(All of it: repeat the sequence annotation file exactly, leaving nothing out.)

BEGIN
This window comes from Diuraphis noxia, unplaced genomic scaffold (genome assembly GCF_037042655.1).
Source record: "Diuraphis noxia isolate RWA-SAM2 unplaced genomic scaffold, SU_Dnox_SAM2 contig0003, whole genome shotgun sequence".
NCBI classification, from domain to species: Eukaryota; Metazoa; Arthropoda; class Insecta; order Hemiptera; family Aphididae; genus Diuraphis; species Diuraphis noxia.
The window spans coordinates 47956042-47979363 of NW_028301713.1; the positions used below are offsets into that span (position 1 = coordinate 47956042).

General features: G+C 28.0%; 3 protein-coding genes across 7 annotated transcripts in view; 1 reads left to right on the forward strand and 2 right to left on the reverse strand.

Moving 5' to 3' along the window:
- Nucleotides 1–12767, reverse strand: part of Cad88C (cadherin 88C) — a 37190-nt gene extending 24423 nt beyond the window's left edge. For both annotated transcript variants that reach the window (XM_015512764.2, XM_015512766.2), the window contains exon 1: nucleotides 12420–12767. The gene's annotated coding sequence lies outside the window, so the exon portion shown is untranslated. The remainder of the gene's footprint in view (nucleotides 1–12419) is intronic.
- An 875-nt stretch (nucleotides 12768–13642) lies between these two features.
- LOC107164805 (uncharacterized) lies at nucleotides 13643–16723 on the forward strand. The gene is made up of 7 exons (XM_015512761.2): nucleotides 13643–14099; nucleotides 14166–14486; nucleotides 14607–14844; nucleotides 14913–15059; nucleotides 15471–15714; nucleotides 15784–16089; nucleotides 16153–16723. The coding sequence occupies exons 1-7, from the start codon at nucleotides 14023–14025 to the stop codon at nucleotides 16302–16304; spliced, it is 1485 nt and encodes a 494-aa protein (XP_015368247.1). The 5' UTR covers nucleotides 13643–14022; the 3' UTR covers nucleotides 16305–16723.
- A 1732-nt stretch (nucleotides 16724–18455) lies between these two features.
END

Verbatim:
This window comes from Diuraphis noxia, unplaced genomic scaffold (genome assembly GCF_037042655.1).
Source record: "Diuraphis noxia isolate RWA-SAM2 unplaced genomic scaffold, SU_Dnox_SAM2 contig0003, whole genome shotgun sequence".
NCBI classification, from domain to species: Eukaryota; Metazoa; Arthropoda; class Insecta; order Hemiptera; family Aphididae; genus Diuraphis; species Diuraphis noxia.
The window spans coordinates 47956042-47979363 of NW_028301713.1; the positions used below are offsets into that span (position 1 = coordinate 47956042).

General features: G+C 28.0%; 3 protein-coding genes across 7 annotated transcripts in view; 1 reads left to right on the forward strand and 2 right to left on the reverse strand.

Moving 5' to 3' along the window:
- Nucleotides 1–12767, reverse strand: part of Cad88C (cadherin 88C) — a 37190-nt gene extending 24423 nt beyond the window's left edge. For both annotated transcript variants that reach the window (XM_015512764.2, XM_015512766.2), the window contains exon 1: nucleotides 12420–12767. The gene's annotated coding sequence lies outside the window, so the exon portion shown is untranslated. The remainder of the gene's footprint in view (nucleotides 1–12419) is intronic.
- An 875-nt stretch (nucleotides 12768–13642) lies between these two features.
- LOC107164805 (uncharacterized) lies at nucleotides 13643–16723 on the forward strand. The gene is made up of 7 exons (XM_015512761.2): nucleotides 13643–14099; nucleotides 14166–14486; nucleotides 14607–14844; nucleotides 14913–15059; nucleotides 15471–15714; nucleotides 15784–16089; nucleotides 16153–16723. The coding sequence occupies exons 1-7, from the start codon at nucleotides 14023–14025 to the stop codon at nucleotides 16302–16304; spliced, it is 1485 nt and encodes a 494-aa protein (XP_015368247.1). The 5' UTR covers nucleotides 13643–14022; the 3' UTR covers nucleotides 16305–16723.
- A 1732-nt stretch (nucleotides 16724–18455) lies between these two features.